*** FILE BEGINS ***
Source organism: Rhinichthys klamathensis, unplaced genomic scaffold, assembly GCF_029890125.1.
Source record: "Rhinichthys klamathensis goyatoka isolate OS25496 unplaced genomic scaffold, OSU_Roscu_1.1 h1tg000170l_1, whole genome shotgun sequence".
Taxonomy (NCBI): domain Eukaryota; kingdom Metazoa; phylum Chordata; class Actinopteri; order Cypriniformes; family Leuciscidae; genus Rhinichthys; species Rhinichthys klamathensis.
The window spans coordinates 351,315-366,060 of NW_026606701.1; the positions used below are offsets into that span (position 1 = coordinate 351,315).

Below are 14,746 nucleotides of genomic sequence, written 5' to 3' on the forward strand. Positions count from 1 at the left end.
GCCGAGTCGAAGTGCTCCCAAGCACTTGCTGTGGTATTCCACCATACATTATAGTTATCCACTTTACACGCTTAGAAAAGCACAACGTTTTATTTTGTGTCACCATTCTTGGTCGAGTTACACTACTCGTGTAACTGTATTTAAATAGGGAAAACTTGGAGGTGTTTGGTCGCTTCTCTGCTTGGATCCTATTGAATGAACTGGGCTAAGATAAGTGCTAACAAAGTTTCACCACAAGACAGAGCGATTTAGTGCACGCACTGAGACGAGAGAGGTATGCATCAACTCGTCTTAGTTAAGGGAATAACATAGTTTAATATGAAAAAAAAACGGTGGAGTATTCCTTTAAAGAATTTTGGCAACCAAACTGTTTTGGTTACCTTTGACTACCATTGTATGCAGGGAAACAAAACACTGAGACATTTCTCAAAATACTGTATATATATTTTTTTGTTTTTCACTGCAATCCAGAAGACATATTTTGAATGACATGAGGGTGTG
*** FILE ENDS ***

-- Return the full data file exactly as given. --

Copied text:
Source organism: Rhinichthys klamathensis, unplaced genomic scaffold, assembly GCF_029890125.1.
Source record: "Rhinichthys klamathensis goyatoka isolate OS25496 unplaced genomic scaffold, OSU_Roscu_1.1 h1tg000170l_1, whole genome shotgun sequence".
Taxonomy (NCBI): domain Eukaryota; kingdom Metazoa; phylum Chordata; class Actinopteri; order Cypriniformes; family Leuciscidae; genus Rhinichthys; species Rhinichthys klamathensis.
The window spans coordinates 351,315-366,060 of NW_026606701.1; the positions used below are offsets into that span (position 1 = coordinate 351,315).

Below are 14,746 nucleotides of genomic sequence, written 5' to 3' on the forward strand. Positions count from 1 at the left end.
GCCGAGTCGAAGTGCTCCCAAGCACTTGCTGTGGTATTCCACCATACATTATAGTTATCCACTTTACACGCTTAGAAAAGCACAACGTTTTATTTTGTGTCACCATTCTTGGTCGAGTTACACTACTCGTGTAACTGTATTTAAATAGGGAAAACTTGGAGGTGTTTGGTCGCTTCTCTGCTTGGATCCTATTGAATGAACTGGGCTAAGATAAGTGCTAACAAAGTTTCACCACAAGACAGAGCGATTTAGTGCACGCACTGAGACGAGAGAGGTATGCATCAACTCGTCTTAGTTAAGGGAATAACATAGTTTAATATGAAAAAAAAACGGTGGAGTATTCCTTTAAAGAATTTTGGCAACCAAACTGTTTTGGTTACCTTTGACTACCATTGTATGCAGGGAAACAAAACACTGAGACATTTCTCAAAATACTGTATATATATTTTTTTGTTTTTCACTGCAATCCAGAAGACATATTTTGAATGACATGAGGGTGTG